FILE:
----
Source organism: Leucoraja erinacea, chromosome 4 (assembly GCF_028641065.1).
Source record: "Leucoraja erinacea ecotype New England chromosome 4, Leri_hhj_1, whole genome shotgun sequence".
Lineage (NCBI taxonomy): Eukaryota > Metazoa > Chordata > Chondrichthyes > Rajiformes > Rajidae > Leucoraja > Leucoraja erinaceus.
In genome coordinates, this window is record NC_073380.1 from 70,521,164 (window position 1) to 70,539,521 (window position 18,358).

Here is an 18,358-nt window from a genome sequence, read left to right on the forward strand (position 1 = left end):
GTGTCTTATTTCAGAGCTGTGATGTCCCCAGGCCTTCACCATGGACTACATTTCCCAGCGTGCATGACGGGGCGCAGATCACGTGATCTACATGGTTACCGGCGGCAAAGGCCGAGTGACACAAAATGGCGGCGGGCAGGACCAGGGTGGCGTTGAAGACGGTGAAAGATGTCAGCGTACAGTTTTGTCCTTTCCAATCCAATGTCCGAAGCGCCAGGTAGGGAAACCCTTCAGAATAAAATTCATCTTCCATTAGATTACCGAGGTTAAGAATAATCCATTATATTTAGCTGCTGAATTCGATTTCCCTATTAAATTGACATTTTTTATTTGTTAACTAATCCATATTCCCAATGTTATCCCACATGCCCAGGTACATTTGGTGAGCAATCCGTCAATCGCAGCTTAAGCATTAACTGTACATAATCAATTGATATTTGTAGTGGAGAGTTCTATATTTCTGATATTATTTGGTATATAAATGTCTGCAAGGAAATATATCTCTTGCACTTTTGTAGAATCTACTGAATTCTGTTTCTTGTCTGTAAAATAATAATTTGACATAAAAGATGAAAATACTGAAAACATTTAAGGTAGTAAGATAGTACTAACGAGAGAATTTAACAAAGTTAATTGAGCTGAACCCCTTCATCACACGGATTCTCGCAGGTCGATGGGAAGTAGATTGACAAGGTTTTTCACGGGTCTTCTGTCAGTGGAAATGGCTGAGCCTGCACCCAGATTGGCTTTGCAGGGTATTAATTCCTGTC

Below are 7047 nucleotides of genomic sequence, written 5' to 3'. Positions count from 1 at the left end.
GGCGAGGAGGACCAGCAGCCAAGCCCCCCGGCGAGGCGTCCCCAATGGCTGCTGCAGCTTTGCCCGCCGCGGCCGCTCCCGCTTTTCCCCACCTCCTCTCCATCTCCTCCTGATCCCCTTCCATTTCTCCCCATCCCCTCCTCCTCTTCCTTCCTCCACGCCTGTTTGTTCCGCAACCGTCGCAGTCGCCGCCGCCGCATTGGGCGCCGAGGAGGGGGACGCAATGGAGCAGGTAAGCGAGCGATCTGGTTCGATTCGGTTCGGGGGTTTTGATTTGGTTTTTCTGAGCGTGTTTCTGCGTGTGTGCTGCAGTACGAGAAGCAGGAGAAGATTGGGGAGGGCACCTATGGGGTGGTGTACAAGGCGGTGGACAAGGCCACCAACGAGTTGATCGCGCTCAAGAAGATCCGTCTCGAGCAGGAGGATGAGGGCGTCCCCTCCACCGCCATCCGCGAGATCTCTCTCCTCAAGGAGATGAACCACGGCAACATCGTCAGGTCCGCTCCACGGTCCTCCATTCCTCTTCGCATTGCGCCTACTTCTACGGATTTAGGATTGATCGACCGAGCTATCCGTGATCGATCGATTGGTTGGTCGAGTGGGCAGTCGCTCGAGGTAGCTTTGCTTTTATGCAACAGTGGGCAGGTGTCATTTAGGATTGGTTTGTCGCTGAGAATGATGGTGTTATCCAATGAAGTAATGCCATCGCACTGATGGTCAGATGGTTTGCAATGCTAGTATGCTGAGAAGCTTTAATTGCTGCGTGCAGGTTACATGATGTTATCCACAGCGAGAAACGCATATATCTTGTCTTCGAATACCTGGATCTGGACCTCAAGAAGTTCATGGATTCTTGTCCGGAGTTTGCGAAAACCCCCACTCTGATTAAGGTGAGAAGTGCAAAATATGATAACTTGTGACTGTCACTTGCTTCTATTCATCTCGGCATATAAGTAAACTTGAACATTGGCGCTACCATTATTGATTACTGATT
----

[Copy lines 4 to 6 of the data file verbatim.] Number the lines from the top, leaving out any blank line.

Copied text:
In genome coordinates, this window is record NC_073380.1 from 70,521,164 (window position 1) to 70,539,521 (window position 18,358).

Here is an 18,358-nt window from a genome sequence, read left to right on the forward strand (position 1 = left end):
GTGTCTTATTTCAGAGCTGTGATGTCCCCAGGCCTTCACCATGGACTACATTTCCCAGCGTGCATGACGGGGCGCAGATCACGTGATCTACATGGTTACCGGCGGCAAAGGCCGAGTGACACAAAATGGCGGCGGGCAGGACCAGGGTGGCGTTGAAGACGGTGAAAGATGTCAGCGTACAGTTTTGTCCTTTCCAATCCAATGTCCGAAGCGCCAGGTAGGGAAACCCTTCAGAATAAAATTCATCTTCCATTAGATTACCGAGGTTAAGAATAATCCATTATATTTAGCTGCTGAATTCGATTTCCCTATTAAATTGACATTTTTTATTTGTTAACTAATCCATATTCCCAATGTTATCCCACATGCCCAGGTACATTTGGTGAGCAATCCGTCAATCGCAGCTTAAGCATTAACTGTACATAATCAATTGATATTTGTAGTGGAGAGTTCTATATTTCTGATATTATTTGGTATATAAATGTCTGCAAGGAAATATATCTCTTGCACTTTTGTAGAATCTACTGAATTCTGTTTCTTGTCTGTAAAATAATAATTTGACATAAAAGATGAAAATACTGAAAACATTTAAGGTAGTAAGATAGTACTAACGAGAGAATTTAACAAAGTTAATTGAGCTGAACCCCTTCATCACACGGATTCTCGCAGGTCGATGGGAAGTAGATTGACAAGGTTTTTCACGGGTCTTCTGTCAGTGGAAATGGCTGAGCCTGCACCCAGATTGGCTTTGCAGGGTATTAATTCCTGTC